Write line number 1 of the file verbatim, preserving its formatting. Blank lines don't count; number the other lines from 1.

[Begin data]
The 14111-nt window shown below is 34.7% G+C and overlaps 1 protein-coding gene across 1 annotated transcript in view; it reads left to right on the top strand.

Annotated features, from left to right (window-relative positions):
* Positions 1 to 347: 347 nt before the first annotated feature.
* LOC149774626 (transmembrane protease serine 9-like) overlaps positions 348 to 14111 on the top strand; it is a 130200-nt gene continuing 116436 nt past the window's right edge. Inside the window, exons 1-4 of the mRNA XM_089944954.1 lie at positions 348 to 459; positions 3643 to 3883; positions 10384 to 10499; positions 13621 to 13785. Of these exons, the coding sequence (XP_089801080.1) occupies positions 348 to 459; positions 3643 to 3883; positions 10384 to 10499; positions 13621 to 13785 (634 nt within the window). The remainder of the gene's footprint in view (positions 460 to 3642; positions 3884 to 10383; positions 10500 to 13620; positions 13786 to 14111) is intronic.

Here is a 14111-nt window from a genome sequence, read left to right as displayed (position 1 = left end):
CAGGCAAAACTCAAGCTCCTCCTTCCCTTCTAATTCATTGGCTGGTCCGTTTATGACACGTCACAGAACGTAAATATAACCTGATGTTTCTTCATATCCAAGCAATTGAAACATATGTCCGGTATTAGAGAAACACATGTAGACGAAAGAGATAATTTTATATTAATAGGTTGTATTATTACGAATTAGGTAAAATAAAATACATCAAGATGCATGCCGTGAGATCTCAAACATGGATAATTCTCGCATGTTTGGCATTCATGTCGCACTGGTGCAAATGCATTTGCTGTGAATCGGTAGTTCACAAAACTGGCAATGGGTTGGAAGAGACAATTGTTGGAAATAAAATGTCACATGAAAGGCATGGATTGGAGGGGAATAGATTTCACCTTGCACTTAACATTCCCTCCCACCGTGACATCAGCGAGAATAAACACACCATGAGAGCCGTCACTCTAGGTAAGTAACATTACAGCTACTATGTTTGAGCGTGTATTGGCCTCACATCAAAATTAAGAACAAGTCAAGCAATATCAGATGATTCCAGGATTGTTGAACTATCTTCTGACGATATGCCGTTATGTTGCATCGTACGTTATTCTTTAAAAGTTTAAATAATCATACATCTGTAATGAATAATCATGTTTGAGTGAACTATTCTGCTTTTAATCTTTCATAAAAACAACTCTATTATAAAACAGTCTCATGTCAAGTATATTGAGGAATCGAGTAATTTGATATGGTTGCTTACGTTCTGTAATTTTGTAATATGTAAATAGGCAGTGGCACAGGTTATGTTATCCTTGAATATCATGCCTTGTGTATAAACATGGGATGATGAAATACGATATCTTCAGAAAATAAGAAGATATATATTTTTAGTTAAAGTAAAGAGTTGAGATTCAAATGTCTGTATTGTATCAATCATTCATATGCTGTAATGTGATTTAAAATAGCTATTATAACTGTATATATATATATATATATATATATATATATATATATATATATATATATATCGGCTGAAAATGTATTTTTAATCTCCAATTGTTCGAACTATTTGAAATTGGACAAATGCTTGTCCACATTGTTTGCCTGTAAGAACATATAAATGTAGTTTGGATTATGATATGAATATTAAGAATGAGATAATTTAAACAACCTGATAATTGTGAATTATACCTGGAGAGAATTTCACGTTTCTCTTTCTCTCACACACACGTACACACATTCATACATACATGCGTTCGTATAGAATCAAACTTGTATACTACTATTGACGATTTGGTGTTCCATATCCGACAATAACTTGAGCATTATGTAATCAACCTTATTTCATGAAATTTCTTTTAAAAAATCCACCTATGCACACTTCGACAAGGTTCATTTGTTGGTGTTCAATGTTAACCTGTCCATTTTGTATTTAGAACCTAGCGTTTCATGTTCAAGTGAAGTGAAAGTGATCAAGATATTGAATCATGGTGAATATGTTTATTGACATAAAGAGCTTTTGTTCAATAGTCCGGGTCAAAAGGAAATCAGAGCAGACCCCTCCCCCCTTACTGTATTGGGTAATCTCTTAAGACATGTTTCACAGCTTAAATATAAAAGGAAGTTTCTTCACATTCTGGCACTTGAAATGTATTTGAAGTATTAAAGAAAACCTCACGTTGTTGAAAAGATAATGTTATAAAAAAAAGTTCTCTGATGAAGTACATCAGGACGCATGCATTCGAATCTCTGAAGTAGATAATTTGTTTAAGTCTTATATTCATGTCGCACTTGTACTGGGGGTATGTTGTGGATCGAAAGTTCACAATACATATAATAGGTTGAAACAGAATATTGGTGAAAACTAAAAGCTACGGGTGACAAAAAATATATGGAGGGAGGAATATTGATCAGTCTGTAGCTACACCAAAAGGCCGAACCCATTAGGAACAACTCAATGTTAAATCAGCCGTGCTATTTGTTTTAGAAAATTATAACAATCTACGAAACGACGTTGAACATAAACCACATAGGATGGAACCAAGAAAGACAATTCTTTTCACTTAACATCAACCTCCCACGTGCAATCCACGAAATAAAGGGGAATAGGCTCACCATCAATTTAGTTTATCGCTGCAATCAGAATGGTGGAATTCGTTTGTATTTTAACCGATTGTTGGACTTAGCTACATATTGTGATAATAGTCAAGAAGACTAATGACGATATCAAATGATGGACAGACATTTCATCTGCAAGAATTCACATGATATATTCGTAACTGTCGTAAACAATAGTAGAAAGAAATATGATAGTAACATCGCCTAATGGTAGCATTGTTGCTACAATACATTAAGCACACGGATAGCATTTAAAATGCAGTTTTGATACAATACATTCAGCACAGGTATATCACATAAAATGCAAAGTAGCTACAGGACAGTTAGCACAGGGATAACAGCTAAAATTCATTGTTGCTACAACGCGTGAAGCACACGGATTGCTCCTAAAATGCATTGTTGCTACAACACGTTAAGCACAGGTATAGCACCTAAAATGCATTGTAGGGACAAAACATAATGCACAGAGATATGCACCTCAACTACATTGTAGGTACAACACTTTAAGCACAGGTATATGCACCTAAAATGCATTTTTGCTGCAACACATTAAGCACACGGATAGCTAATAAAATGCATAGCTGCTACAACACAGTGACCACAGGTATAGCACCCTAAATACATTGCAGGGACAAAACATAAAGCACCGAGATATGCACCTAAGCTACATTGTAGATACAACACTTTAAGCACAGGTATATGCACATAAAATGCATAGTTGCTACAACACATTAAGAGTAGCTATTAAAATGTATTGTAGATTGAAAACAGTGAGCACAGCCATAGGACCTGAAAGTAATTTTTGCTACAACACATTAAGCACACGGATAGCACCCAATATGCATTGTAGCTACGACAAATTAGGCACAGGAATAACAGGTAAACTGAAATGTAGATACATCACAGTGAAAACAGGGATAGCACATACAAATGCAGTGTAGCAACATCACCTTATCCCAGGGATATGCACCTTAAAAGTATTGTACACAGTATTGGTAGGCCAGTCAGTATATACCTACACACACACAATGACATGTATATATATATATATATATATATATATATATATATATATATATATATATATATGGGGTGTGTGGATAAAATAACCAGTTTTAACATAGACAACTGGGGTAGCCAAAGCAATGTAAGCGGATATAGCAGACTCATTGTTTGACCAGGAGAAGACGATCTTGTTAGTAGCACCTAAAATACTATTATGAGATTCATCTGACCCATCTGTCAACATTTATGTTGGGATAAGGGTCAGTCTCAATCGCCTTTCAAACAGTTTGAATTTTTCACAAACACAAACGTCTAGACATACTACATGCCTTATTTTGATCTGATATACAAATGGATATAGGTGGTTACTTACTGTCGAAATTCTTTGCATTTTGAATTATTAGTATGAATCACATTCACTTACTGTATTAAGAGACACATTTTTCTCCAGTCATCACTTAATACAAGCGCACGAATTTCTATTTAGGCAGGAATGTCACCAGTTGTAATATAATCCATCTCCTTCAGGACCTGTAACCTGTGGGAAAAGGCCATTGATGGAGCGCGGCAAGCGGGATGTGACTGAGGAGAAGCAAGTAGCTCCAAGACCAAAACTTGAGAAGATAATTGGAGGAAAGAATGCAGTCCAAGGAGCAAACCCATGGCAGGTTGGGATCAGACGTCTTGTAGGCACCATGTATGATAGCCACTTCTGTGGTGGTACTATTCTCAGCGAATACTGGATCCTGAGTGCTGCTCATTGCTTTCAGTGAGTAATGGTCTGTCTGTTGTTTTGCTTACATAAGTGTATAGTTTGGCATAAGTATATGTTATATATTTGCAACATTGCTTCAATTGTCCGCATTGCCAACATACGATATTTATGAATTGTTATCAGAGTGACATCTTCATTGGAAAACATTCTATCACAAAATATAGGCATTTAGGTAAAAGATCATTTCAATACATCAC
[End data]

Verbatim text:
The 14111-nt window shown below is 34.7% G+C and overlaps 1 protein-coding gene across 1 annotated transcript in view; it reads left to right on the top strand.